‘These facts show just how desperate and detached from reality the fear-mongering partisans really are…’
(Lionel Parrott, Liberty Headlines) When the North Carolina state legislature passed a law this year requiring uniform and expanded hours for early voting, Democrats and their media allies said it would lead to voter suppression.
It did not, according to a press release from the office of Senate president pro tem Phil Berger, based on an analysis conducted by Raleigh TV station WRAL.
Opponents of the law claimed it would force counties to close some sites to provide the funds needed for uniform hours, leading to fewer opportunities to vote early. While indeed there were fewer voting sites, WRAL’s analysis indicates the uniform hours resulted in either no change in travel time or a closer polling site for 85 percent of voters.
In fact, at this point in the 2018 election cycle, more early votes have been cast than were cast in the entire 2014 early voting period. And the increase in total early voting hours has been a massive 92 percent.
Senator Ralph Hise, chair of the Senate Senate Committee on Elections, criticized the media’s initial coverage of the law.
“Our opponents spread a ridiculous conspiracy theory – picked up by unscrupulous reporters – that we tried to restrict early voting, but these facts show just how desperate and detached from reality the fear-mongering partisans really are. Hopefully, reporters and the public will take future outlandish accusations with a grain of salt.”
Republicans said the legislation was intended to increase early voting access by increasing options for those who work during the day.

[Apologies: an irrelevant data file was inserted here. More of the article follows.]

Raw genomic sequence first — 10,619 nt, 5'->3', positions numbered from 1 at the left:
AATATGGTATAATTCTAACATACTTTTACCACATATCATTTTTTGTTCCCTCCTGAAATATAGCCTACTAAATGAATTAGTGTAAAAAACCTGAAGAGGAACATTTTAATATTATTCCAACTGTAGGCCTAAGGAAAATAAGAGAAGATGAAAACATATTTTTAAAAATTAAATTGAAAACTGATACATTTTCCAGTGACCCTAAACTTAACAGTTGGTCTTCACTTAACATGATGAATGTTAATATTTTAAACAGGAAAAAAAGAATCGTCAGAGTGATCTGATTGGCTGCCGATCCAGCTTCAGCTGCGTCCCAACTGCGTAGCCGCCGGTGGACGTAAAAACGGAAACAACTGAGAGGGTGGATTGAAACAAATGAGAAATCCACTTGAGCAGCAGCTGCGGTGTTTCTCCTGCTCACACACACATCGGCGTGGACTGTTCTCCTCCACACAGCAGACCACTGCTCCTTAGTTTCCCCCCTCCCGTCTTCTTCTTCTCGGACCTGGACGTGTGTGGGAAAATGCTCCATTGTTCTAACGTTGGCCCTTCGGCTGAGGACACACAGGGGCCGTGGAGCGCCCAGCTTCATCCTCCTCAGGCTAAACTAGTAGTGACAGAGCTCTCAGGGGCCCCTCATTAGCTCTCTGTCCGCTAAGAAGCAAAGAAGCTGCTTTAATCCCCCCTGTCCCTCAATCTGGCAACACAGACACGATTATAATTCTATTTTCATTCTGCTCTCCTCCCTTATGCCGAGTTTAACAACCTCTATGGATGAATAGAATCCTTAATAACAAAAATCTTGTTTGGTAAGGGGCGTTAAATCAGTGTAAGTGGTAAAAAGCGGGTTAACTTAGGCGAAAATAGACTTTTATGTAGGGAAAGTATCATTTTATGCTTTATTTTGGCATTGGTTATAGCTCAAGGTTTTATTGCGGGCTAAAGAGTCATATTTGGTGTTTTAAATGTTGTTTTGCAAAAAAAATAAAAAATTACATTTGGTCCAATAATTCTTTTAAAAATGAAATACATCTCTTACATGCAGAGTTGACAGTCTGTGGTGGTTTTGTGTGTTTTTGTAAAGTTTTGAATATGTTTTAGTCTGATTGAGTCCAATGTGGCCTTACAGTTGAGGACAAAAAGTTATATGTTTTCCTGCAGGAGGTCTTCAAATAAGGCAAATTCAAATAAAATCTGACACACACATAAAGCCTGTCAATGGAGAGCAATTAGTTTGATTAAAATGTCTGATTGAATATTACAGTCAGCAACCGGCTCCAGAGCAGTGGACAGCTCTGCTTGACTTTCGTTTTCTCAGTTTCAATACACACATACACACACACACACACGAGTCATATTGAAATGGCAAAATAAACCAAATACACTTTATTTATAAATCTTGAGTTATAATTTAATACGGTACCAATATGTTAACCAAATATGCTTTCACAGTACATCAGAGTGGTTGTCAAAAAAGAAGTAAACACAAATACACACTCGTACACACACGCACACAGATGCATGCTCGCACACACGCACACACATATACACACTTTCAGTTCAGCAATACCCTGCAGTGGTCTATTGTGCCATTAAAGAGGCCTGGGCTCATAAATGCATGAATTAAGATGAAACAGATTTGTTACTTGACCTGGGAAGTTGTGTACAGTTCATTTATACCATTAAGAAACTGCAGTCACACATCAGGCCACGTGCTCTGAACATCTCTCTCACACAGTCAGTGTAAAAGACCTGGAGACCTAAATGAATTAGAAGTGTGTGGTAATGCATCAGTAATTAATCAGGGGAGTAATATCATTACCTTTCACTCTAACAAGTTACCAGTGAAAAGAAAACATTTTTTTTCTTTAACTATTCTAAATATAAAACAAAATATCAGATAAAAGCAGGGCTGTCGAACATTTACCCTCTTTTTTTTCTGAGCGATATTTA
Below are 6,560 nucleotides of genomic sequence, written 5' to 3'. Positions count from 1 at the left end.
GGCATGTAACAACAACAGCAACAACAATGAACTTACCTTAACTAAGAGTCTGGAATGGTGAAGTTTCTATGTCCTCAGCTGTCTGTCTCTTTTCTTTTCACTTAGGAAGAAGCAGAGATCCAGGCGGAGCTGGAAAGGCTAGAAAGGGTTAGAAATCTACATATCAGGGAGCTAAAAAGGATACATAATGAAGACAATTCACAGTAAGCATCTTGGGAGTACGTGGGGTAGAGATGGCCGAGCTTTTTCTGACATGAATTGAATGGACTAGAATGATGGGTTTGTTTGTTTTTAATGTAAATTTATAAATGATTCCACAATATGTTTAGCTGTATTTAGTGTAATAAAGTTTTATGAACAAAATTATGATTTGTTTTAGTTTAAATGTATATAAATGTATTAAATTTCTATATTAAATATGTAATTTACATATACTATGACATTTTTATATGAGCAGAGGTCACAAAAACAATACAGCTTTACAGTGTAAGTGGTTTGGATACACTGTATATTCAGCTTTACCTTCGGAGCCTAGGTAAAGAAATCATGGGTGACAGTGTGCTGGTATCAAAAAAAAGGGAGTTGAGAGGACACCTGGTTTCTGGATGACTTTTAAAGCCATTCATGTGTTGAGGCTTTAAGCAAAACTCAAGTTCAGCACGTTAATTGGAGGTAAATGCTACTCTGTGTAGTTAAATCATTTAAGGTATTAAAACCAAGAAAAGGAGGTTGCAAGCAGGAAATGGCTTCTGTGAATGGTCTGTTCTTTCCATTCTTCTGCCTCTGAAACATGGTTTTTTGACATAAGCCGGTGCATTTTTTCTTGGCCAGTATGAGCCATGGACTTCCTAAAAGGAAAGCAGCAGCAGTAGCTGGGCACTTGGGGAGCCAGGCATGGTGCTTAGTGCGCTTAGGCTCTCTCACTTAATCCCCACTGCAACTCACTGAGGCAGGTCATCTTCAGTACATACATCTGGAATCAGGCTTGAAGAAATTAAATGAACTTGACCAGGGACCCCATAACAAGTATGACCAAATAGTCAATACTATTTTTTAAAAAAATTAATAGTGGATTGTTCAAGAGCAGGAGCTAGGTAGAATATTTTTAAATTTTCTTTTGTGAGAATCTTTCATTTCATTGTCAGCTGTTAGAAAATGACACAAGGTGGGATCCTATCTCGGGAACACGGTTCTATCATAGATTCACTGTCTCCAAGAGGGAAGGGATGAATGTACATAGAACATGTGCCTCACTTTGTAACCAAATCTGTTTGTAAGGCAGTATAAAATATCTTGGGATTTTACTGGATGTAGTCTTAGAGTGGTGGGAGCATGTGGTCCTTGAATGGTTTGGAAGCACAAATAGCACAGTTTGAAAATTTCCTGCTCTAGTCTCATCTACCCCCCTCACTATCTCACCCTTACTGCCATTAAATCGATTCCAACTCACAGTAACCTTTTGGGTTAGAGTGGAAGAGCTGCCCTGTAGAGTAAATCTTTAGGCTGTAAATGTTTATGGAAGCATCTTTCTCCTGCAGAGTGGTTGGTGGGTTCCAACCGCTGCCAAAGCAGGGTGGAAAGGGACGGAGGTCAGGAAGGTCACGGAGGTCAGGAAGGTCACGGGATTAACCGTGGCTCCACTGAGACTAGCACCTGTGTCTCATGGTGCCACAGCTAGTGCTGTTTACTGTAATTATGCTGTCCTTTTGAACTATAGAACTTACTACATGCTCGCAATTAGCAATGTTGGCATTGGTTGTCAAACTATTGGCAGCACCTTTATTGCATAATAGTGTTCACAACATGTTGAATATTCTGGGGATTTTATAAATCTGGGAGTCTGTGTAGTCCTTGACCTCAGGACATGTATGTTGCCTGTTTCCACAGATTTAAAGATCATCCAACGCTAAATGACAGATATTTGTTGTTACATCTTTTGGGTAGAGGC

But the media depicted it in a sinister light. In September, left-wing media nonprofit ProPublica published an article alleging the new law “could result in lower turnout” and quoted Democrats as suggesting the uniform voting hours were merely a ploy to cut early voting.
And just a few weeks ago, National Public Radio (NPR) refused to mention the huge increase in hours, preferring instead to focus on the small reduction in early voting sites.
Interestingly, the analysis suggested that the law impacts Republican voters more than Democrats, as most of the closures of early voting sites happened in rural counties. But even this impact is extremely minimal, with the additional driving time being less than a minute.
The increase in the number of early voters this cycle is especially impressive considering that North Carolina is in a “blue moon” election year, with neither a U.S. Senate race nor a governor’s race at the top of the ballot to drive turnout, though there are several key congressional races.
In 2014, the state was the site of a competitive and expensive Senate contest.
Senator Hise concluded, “Here’s a suggestion that will reveal the true motivations of those spreading ridiculous allegations: If the General Assembly had moved poll sites 600 yards closer in exchange for canceling 92% of early voting hours, would opponents of the new law start praising us? I think we all know the answer.”
Indeed, it appears the press has yet again failed to learn their lesson. Despite their own analysis, left-leaning WRAL chose the headline: “Early voting changes hit NC rural voters hardest, analysis shows. But will it matter in 2018?”